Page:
Reaction continues to President Obama’s spectacularly stupid and offensive comments about business.
Michael Barone starts where Obama left off:
In other words, Steve Jobs didn’t make Apple happen. It was the work of a teacher union member — er, great teacher — and the government agencies that paved I-280 and El Camino Real that made Apple happen.
High earners don’t deserve the money they make, Obama apparently thinks. It’s the gift of government, and they shouldn’t begrudge handing more of it back to government.
And that’s true, as he told Charlie Gibson of ABC News in 2008, even if those higher tax rates produce less revenue for the government, as has been the case with rate increases on capital gains.
The government should take away the money as a matter of “fairness.” …
But maybe Obama’s Captain-Ahab-like pursuit of higher tax rates just comes from a sense that no one earns success and that there’s no connection between effort and reward. …
The Obama Democrats seem to believe that there’s no downside risk in threatening huge tax increases for everyone and in asserting that if you’re successful “someone else made that happen.”
But the Wall Street Journal reported Tuesday how affluent Denver suburbanites have soured on Obama. Obama tied John McCain 49% to 49% among voters with over $100,000 of income in 2008, but in NBC/WSJ polls this year they’ve favored Mitt Romney 50% to 44%.
Affluent voters trended Democratic over two decades on cultural issues.
But economic issues dominate this year, and they may not appreciate Obama’s assertion that they don’t deserve what they’ve earned.
Arthur Herman adds that Obama wasn’t just speaking about taxes:
They represent a declaration of war not just on American business, which Obama already wants to hit with higher taxes come January, but the entire concept of private property. They’ve put every business and property owner on notice, that the fruits of your business are not yours but ours, and “someone else” — meaning government and those it purports to represent and speak for– is free to appropriate them by any means necessary.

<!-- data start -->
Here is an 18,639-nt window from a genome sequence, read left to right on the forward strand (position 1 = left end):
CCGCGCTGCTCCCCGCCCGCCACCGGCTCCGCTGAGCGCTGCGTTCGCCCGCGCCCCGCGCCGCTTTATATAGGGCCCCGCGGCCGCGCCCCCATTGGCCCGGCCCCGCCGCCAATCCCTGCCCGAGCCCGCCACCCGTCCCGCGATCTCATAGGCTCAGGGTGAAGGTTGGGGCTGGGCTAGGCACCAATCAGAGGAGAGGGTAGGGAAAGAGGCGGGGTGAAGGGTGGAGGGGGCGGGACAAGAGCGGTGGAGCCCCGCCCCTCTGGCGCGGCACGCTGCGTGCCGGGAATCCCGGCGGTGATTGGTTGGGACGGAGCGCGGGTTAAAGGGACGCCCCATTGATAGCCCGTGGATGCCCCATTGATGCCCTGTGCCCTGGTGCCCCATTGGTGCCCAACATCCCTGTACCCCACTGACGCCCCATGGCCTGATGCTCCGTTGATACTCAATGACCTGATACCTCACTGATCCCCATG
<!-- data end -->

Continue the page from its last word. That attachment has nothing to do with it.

This administration covertly began its war on property rights in 2009 when it seized control of General Motors and put the government and unions in charge, shoving aside legitimate credit-holders. But now the mask is completely off and we can see Obama firmly in a line of radical thought going back to Jean-Jacques Rousseau, the first modern thinker to claim that private property was the source of all our ills, Karl Marx, and Pierre-Joseph Proudhon, who declared “Property is Theft.”
That kind of thinking flies in the face of a tradition older than the Founding Fathers and defined by John Locke, that anything in nature with which I mingle my labor is rightfully mine–including the capital I invest to make the fruits of that property grow. For most small business owners, that capital is often their own personal labor, as any farmer, owner of a hair salon, dry cleaning parlor, car dealership, or video game software company, can tell you. Yet even if that company becomes as big as Apple or Starbucks, it still carries the seed of that original mingling of nature and labor. Its success is still the property of its owner or owners, and no one else’s.
Now Obama wants to sweeps that fundamental principle aside. “If you’ve been successful,” he told his Roanoke listeners, “you didn’t get there on your own.” That’s because (goes the argument) your property depends on roads and bridges and police and fire departments (even though you paid for them in taxes), and the labor of your employees (even though you pay their wages, not the government). So what you own, the president and others like him are saying, becomes in effect a public holding subject to rules of “fairness” and the “common good.”
This doesn’t just gut the concept of private property; it opens the door to social chaos.